National Fisherman


Mixed Catch 

jerryJerry Fraser is NF's publisher and former editor.

 

 

Selling your catch directly to the public may not be a new concept, but fishermen are increasingly taking advantage of social media, the Internet and technology to take the practice to a new level. For example, we took a look in our November 2013 issue at how Louisiana fishermen are using tools like Facebook and Louisiana Sea Grant's umbrella website, Louisiana Direct Seafood, to sell their catch.

And in our September 2013 issue, we told you about how Half Moon Bay, Calif.-based Phondini Partners was expanding its FishLine app, which connects seafood lovers with fishermen and restaurants that have fresh fish available, to include more California ports. Now the FishLine folks have created a video that shows consumers how they can buy Dungeness crab fresh off the boat.

The video shows buyers how the crabs are caught, and what it's like to come down to the docks to pick up some Dungies to cure their crab cravings. And of course it touts the benefits of either downloading the free FishLine mobile app or using the FishLine web page.

It's a good looking video. But what is most appealing to me is that fishermen can take advantage of increasingly affordable technology to produce pieces like this. Whether you use something as slick as a GoPro video camera or as simple as a smartphone, you can shoot, edit and upload to the Web videos that can help you connect with consumers on many levels.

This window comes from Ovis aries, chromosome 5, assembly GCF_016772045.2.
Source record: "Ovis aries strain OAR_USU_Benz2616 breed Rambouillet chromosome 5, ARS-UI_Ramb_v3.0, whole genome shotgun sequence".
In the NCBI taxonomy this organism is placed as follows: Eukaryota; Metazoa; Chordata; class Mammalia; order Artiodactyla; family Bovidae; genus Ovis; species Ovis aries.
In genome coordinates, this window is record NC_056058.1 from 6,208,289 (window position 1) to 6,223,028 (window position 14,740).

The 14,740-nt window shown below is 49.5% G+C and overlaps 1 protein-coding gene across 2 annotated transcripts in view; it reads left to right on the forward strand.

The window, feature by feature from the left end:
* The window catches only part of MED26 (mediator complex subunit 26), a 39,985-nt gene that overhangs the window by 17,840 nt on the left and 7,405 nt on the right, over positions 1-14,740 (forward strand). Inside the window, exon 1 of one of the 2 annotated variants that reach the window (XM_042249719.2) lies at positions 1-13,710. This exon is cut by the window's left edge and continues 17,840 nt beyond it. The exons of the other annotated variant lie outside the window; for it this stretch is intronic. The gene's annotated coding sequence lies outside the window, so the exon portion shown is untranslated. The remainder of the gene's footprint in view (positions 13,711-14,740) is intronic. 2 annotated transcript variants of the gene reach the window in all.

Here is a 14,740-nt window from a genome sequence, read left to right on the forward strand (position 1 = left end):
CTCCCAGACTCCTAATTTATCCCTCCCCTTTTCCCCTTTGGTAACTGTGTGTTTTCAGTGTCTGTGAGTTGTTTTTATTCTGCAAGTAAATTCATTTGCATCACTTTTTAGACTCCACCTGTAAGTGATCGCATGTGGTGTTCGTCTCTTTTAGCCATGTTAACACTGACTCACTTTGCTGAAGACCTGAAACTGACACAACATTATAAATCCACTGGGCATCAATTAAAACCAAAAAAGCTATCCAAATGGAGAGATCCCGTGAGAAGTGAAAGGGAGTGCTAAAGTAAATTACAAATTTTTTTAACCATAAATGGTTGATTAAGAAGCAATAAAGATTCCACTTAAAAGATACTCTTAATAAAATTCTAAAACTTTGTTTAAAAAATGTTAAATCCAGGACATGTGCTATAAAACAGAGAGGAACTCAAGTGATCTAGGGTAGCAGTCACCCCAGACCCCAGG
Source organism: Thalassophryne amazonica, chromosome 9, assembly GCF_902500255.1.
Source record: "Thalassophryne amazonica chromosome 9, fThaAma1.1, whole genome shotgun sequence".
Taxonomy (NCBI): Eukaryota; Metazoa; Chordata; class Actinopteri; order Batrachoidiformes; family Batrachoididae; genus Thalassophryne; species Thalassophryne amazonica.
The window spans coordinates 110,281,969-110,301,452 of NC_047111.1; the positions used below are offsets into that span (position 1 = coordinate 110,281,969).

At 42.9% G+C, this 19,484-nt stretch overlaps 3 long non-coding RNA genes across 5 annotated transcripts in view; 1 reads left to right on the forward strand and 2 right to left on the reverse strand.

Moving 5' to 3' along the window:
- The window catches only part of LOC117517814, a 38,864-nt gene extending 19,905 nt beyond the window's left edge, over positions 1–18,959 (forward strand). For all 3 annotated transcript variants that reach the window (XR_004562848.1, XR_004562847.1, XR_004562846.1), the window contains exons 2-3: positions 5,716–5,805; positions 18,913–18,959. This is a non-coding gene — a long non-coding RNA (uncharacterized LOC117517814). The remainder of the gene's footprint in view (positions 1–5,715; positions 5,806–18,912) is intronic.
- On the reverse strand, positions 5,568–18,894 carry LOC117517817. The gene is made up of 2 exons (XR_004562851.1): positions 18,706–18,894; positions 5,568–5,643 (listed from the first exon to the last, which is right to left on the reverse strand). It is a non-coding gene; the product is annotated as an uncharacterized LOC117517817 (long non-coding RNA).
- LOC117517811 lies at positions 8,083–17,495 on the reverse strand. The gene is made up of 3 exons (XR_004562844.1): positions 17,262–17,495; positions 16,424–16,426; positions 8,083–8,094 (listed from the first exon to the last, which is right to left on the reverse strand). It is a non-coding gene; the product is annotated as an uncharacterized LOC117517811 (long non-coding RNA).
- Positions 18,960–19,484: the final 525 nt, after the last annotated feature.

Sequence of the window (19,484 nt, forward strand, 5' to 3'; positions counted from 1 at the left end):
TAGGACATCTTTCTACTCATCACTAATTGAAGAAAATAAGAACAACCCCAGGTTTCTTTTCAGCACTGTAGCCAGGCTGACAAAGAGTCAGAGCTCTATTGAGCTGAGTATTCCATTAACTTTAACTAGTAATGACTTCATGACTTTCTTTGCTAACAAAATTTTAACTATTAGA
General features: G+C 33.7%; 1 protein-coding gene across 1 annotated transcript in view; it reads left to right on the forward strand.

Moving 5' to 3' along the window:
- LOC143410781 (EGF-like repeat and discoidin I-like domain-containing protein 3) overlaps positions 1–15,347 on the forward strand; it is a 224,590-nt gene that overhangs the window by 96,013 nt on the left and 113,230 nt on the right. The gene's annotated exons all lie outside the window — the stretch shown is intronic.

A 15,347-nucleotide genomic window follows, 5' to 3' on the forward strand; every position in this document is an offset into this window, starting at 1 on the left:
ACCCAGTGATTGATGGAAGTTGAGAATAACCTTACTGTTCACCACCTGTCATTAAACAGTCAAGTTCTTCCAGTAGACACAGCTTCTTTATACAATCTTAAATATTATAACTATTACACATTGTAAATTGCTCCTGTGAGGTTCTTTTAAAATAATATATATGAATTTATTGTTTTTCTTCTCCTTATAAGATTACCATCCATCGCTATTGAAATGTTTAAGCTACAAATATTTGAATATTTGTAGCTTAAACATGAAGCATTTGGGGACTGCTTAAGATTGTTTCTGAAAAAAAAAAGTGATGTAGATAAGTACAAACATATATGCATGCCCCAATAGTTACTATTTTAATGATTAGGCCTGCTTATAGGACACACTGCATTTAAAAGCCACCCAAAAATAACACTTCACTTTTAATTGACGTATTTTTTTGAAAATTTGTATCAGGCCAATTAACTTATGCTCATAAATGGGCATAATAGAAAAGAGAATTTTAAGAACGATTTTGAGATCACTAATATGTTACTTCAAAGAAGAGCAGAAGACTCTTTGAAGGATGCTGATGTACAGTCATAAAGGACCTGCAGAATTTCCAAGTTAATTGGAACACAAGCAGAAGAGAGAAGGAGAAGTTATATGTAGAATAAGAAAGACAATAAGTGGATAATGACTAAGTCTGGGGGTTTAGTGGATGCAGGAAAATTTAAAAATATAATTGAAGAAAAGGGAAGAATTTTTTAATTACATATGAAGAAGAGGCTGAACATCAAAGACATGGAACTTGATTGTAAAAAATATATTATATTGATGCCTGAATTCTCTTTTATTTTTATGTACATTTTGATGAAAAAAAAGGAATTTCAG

Yes, such pieces can help you sell your product. But they can also help you build a relationship with consumers; you can show them what you do for a living and how and why you do it. And in the process, they help the people who supply the nation with delicious seafood become the brand.

Inside the Industry

The Downeast Salmon Federation has received a major grant from the U.S. Endowment for Forestry and Communities to ensure and improve the water quality of eastern Maine’s most important rivers, according to the Ellsworth American.

Read more...

Louisiana crab fishermen and their catch are feeling the pressure of a downturn in the state economy, and a resulting upturn of people entering the fishery.

“It’s a crazy business right now,” said Pete Gerica, the New Orleans fisherman who now serves as president or the Louisiana Crab Task Force, a legislatively-created board of industry voices that makes recommendations to state government.

Read more...

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